5. ^ Rodogno, Davide (2006). Fascism's European Empire: Italian Occupation During the Second World War. Cambridge University Press. p. 61. ISBN 978-0-521-84515-1. 
  6. ^ Olson, James S. (1991). Historical Dictionary of European Imperialism. Westport, Connecticut: Greenwood Press. p. 366. ISBN 978-0-313-26257-9. 
  7. ^ a b "Tageseinträge für 4. Dezember 1934". chroniknet. Retrieved June 29, 2015. 
  8. ^ Schultz, Sigrid (December 6, 1934). "Music Revolt Flares in Berlin for Art Freedom". Chicago Daily Tribune. p. 2. 
  9. ^ Arreguín-Toft, Ivan (2005). How the Weak Win Wars: A Theory of Asymmetric Conflict. Cambridge University Press. p. 114. ISBN 978-0-521-83976-1. 
  10. ^ "Turkish women celebrate 76th anniversary of women's suffrage with higher hopes". Hürriyet Daily News. December 6, 2010. Retrieved June 29, 2015. 
  11. ^ "Divorce Asked by Jean Harlow from Third Mate". Chicago Daily Tribune. December 6, 1934. p. 2. 
  12. ^ Robbins, Keith Spalding. "A Strategic Approach for Baseball to Flourish in Modern China." The Cooperstown Symposium on Baseball and American Culture, 2013–2014. Ed. William M. Simons. State University of New York, 2015. 184. ISBN 978-1-4766-2014-5.
  13. ^ Baldassaro, Lawrence (2011). Beyond DiMaggio: Italian Americans in Baseball. University of Nebraska Press. p. 106. ISBN 978-0-8032-3467-3. 
  14. ^ "U.S. and Japan are Linked by Phone Service". Chicago Daily Tribune. December 8, 1934. p. 3. 
  15. ^ a b "Chronology 1934". indiana.edu. 2002. Retrieved June 29, 2015. 
  16. ^ "Foes in Balkans Agree on Peace; War Peril Ends". Chicago Daily Tribune. December 11, 1934. p. 1. 
  17. ^ Mercer, Derrik (1989). Chronicle of the 20th Century. London: Chronicle Communications Ltd. p. 446. ISBN 978-0-582-03919-3. 
  18. ^ "Box 23". Lansing Fire Department. Archived from the original on July 27, 2013. Retrieved July 27, 2013. 
  19. ^ Schultz, Sigrid (December 11, 1934). "Germany to Free U.S. Woman Held as a Spy Today". Chicago Daily Tribune. p. 11. 
  20. ^ "Germany: Steel Case". Time. November 19, 1934. Retrieved June 29, 2015.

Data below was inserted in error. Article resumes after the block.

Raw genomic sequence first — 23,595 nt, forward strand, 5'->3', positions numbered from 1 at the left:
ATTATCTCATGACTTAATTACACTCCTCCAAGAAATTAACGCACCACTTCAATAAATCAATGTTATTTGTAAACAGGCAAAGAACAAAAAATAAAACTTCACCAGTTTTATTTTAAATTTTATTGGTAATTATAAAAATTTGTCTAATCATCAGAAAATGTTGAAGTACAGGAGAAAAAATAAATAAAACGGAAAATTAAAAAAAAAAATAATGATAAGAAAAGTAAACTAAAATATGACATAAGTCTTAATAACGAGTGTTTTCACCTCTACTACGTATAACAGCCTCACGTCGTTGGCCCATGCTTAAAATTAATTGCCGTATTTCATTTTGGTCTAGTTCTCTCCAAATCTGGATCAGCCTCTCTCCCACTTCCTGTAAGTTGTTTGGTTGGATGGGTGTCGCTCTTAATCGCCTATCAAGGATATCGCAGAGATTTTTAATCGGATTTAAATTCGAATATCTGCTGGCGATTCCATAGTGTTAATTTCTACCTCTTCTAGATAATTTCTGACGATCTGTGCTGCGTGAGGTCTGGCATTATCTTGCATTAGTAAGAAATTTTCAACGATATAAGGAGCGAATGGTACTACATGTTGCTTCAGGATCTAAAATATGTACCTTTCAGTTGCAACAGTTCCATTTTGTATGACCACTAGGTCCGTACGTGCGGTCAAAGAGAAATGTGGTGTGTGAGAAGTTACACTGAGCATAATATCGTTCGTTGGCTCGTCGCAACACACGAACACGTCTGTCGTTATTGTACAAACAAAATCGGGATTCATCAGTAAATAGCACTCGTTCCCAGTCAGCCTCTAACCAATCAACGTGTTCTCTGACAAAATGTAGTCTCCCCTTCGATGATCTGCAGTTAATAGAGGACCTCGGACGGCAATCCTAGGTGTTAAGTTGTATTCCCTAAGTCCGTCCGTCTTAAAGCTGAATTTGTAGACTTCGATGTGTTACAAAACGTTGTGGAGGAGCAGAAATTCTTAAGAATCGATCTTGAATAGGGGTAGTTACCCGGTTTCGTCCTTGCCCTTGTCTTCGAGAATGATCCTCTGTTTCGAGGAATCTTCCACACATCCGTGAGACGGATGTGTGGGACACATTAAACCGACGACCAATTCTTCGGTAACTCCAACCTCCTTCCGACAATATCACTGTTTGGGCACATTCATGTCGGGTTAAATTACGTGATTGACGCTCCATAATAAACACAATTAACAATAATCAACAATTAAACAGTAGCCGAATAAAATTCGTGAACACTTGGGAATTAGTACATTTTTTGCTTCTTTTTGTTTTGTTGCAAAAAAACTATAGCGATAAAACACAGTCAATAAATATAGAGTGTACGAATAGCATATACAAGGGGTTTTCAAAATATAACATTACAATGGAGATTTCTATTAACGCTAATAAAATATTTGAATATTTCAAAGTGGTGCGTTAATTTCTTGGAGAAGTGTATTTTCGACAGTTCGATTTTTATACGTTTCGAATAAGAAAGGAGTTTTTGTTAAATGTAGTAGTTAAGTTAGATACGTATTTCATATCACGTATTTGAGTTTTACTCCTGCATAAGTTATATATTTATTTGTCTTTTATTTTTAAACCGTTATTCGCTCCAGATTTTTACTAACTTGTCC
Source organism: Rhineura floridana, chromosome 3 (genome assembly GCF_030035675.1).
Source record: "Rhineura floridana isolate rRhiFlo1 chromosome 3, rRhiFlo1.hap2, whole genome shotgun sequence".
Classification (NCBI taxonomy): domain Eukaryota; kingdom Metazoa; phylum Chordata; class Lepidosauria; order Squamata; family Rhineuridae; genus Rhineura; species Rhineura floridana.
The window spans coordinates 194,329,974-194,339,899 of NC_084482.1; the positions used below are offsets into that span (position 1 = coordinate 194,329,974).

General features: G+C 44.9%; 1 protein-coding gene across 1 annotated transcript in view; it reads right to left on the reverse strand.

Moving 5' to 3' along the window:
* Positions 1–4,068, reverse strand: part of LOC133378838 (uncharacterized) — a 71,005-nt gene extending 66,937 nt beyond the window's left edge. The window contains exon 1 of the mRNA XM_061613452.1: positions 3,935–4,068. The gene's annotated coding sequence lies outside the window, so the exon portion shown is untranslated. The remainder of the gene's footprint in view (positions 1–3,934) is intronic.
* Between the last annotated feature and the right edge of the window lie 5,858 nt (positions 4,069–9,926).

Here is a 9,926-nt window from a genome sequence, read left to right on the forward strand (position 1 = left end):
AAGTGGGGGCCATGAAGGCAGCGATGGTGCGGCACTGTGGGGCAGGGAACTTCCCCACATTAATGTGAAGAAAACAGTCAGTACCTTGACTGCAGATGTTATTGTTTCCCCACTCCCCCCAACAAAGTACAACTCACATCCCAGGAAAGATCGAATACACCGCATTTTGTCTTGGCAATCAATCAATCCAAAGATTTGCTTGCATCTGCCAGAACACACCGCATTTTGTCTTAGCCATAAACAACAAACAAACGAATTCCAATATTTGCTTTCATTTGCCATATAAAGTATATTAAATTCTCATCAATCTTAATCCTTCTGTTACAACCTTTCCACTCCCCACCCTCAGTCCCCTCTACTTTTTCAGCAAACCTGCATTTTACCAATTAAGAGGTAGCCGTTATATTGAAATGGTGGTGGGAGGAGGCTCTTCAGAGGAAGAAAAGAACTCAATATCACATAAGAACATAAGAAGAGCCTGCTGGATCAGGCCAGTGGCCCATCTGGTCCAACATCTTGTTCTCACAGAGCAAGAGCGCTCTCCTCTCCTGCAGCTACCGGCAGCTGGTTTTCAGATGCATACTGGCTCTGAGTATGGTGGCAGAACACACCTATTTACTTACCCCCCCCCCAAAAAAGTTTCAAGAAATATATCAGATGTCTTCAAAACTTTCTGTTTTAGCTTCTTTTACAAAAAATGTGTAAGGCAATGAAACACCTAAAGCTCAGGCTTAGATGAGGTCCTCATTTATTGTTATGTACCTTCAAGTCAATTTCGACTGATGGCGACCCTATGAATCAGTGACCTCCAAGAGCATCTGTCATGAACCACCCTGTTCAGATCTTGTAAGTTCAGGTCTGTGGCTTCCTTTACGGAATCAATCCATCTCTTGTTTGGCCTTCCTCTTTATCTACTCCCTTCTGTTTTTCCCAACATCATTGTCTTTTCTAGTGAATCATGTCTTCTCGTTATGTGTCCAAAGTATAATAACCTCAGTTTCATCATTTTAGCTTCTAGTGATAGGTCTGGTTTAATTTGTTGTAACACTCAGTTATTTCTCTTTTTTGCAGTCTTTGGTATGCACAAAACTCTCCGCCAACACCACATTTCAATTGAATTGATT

21. ^ Nugent, Frank (August 3, 1936). "I Was a Captive in Nazi Germany (1936)". The New York Times. Retrieved June 29, 2015. 
  22. ^ "150 Injured as Floor Falls in British School". Chicago Daily Tribune. December 13, 1934. p. 1. 
  23. ^ Schultz, Sigrid (December 14, 1934). "German Cabinet Tightens Nazi Grip on State". Chicago Daily Tribune. p. 18. 
  24. ^ "Waves Sink Lifeboat; 17 Die". Chicago Daily Tribune. December 15, 1934. p. 1. 
  25. ^ "SS Usworth". Wreck Site. Retrieved June 29, 2015. 
  26. ^ Schultz, Sigrid (December 15, 1934). "Hitler's Train Strikes Bus; 14 Killed, 7 Hurt". Chicago Daily Tribune. p. 1. 
  27. ^ "Nazis Thank Providence for Hitler's Escape in Crash". Chicago Daily Tribune: 1. December 16, 1934. 
  28. ^ "Plan Tax for Job Insurance". Chicago Daily Tribune. December 16, 1934. p. 1. 
  29. ^ "Italy Demands Apology in Row with Ethiopia". Chicago Daily Tribune. December 17, 1934. p. 7. 
  30. ^ "Flood of Tiber Drives 1,000 from Homes in Rome". Chicago Daily Tribune. December 18, 1934. p. 10. 
  31. ^ "Great Moments in Law and Politics: Egon Kisch". Bytes Daily. December 14, 2013. Retrieved June 29, 2015. 
  32. ^ "Soldiers Kill 2 in Lynch Mob". Chicago Daily Tribune. December 20, 1934. p. 1. 
  33. ^ Marsh, Timothy C.; Marsh, Helen C. (December 25, 2009). "Bedford County". Tennessee Encyclopedia. Retrieved June 29, 2015. 
  34. ^ "Alfonso's Deaf Mute Son Will Wed Italian Girl". Chicago Daily Tribune. December 21, 1934. p. 3. 
  35. ^ "Troops Arrive; Saar Sulky". Chicago Daily Tribune. December 23, 1934. p. 1. 
  36. ^ "Russia Arrests Trotzky Chiefs for Death Plot". Chicago Daily Tribune. December 23, 1934. p. 1. 
  37. ^ "Pope's Christmas Message Plea for Peace in All Lands". Chicago Daily Tribune. December 25, 1934. p. 2. 
  38. ^ Schulz, Sigrid (December 25, 1934). "Nazis Proclaim Hitler Europe's Peace Champion". Chicago Daily Tribune. p. 19. 
  39. ^ Nicolle, David (2005). The Italian Invasion of Abyssinia 1935–36. Osprey Publishing. p. 8. ISBN 978-1-85532-692-7. 
  40. ^ "New York Woman is Arrested in Germany". Lewiston Evening Journal. Lewiston, Maine. December 29, 1934. p. 1. 
  41. ^ "Germany Frees U. S. Girl; Held in Jail 11 Days". Chicago Daily Tribune: 7. January 4, 1935. 
  42. ^ "Trains Crash; 15 Die, 40 Hurt". Chicago Daily Tribune. December 26, 1934. p. 1. 
  43. ^ "Accent on Youth". Playbill Vault. Retrieved June 29, 2015. 
  44. ^ "Saar Frontier is Sealed Shut Till After Vote". Chicago Daily Tribune. December 27, 1934. p. 9. 
  45. ^ "December 1934". Franklin D. Roosevelt Day by Day. FDR Presidential Library. Retrieved June 29, 2015. 
  46. ^ "Railway Enters China's Hinterland". Chicago Daily Tribune. December 29, 1934. p. 7. 
  47. ^ a b "1934". MusicAndHistory. Archived from the original on August 28, 2012. Retrieved June 29, 2015. 
  48. ^ "6 Mexicans Die in Riot After Church Service". Chicago Daily Tribune. December 31, 1934. p. 1. 
  49. ^ Pollard, John (1998). The Fascist Experience in Italy. London: Routledge. p. 96. ISBN 978-1-134-81904-1. 
  50. ^ "Mexico Holds 62 'Red Shirts' for Church Killings". Chicago Daily Tribune. January 1, 1935. p. 24.